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American Burying Beetle

Endangered Species Returned to Wayne National Forest

News Release from Wayne National Forest

Wayne National Forest

Public Affairs Office

13700 US HWY 33
Nelsonville, Ohio  45764-9880 ● Voice (740) 753-0101



For Immediate Release 



U.S. Forest Service: Gary C. Chancey (740) 753-0862 or Lynda Andrews (740) 753-0550
U.S. Fish and Wildlife Service:  Angela Boyer (614) 416-8993 x 22
Ohio Division of Wildlife: Carolyn Caldwell, (614) 265-6329
The Wilds: Toni Kellar and Dan Beetem, (740) 638-5030
St. Louis Zoo: Bob Merz, (614) 646-4804
Ohio State University: George Keeney, (614) 292-9634

Nelsonville, OH – (June 9, 2009) The Wayne National Forest along with several partners released more than 500 pairs of the American burying beetle (ABB) onto the Forest in an effort to reintroduce populations of this endangered species in a tri-county area including Athens, Morgan, and Perry County. This was the largest number of beetles released in Ohio in a single year.


This is the second year that partners have released the rare beetle on the Forest in hopes the species will establish itself in Wayne National Forest. In 2008, 250 pairs of beetles were introduced. The beetles used in the release came from rearing facilities at Ohio State University, The Wilds, and the St. Louis Zoo.


The release sites will be monitored as they were in 2008 for signs of breeding activity by checking for larvae and, later, new adult beetles. In 2008, the beetles did show signs of reproduction. The last known record of an American burying beetle in the State of Ohio occurred in 1974 in Hocking County.


“The ABB was once a part of the diverse historic fauna found in the Buckeye state. I am a firm believer that no native species is insignificant enough to not care about its continued existence,” said Athens ranger district wildlife biologist, Lynda Andrews.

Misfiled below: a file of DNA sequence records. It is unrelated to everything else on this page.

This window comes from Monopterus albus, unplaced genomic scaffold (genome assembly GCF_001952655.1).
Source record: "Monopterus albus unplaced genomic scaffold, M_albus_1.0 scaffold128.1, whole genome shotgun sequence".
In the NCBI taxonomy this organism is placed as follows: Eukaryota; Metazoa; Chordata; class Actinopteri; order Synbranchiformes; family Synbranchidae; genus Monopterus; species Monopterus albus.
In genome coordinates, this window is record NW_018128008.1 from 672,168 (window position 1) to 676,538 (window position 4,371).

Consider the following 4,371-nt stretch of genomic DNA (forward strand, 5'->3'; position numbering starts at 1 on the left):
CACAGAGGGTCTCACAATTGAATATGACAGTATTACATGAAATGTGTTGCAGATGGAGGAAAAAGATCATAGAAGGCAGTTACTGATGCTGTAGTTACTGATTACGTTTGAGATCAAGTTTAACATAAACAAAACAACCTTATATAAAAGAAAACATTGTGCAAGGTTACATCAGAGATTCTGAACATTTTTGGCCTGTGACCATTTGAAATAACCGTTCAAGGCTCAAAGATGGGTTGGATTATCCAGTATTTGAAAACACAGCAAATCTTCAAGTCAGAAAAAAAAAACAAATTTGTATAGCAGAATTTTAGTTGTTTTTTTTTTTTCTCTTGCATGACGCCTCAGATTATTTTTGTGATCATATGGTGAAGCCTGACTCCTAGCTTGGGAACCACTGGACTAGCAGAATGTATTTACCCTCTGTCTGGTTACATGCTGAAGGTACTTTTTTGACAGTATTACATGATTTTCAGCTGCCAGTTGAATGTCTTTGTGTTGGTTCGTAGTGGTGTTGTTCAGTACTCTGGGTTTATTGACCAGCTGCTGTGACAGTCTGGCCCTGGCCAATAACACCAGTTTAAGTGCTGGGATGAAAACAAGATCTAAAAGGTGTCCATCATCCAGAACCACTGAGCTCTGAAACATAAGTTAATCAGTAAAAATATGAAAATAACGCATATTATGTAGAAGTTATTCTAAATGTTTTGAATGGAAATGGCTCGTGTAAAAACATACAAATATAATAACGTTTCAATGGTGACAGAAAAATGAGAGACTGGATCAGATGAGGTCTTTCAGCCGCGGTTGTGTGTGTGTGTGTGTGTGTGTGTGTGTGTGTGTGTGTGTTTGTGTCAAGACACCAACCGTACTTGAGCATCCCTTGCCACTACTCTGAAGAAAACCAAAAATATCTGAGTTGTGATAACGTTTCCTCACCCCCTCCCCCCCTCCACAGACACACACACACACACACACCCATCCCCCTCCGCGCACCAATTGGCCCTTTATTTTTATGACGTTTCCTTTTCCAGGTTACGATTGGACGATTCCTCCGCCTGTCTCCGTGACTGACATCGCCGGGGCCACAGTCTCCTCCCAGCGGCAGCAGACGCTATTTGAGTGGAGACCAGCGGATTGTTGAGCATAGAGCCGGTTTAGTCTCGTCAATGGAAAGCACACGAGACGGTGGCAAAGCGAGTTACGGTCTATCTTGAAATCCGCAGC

“Our goal is to establish self-sustaining populations of the  American burying beetle, so that one day, it will no longer need the protection of the Endangered Species Act,” said U.S. Fish and Wildlife Biologist Angela Boyer.  “As with many wildlife management efforts, partnerships are playing a significant role in restoring this missing piece of Ohio’s natural landscape.”


Among the partners joining the Forest Service and Fish and Wildlife Service are the Ohio DNR, Division of Wildlife; Ohio State University; The Wilds; the St. Louis Zoo; and the Cincinnati Zoo and Botanical Gardens.  Funding came from the Ohio Division of Wildlife through donations to the Wildlife Diversity and Endangered Species Program.   This program receives donations through the state income tax checkoff and revenues from the sale of the wildlife conservation license plate.   The other partners provided substantial in-kind services. 


The American burying beetle was designated a federally endangered species in 1989 - the first insect species to be so recognized.  Under the Endangered Species Act, plants and animals listed as endangered are likely to become extinct in the foreseeable future.  The beetles are about 1 to 1.5 inches in length with orange and black bodies. They are named for their habit of burying their eggs in carrion, which sustains the larvae once they are hatched.


The Wayne National Forest 2006 Land and Resource Management Plan says the Forest will cooperate in efforts to reintroduce the American burying beetle. The Forest is also following procedures described in U.S. Forest Service Manual 2674.


American Burying Beetle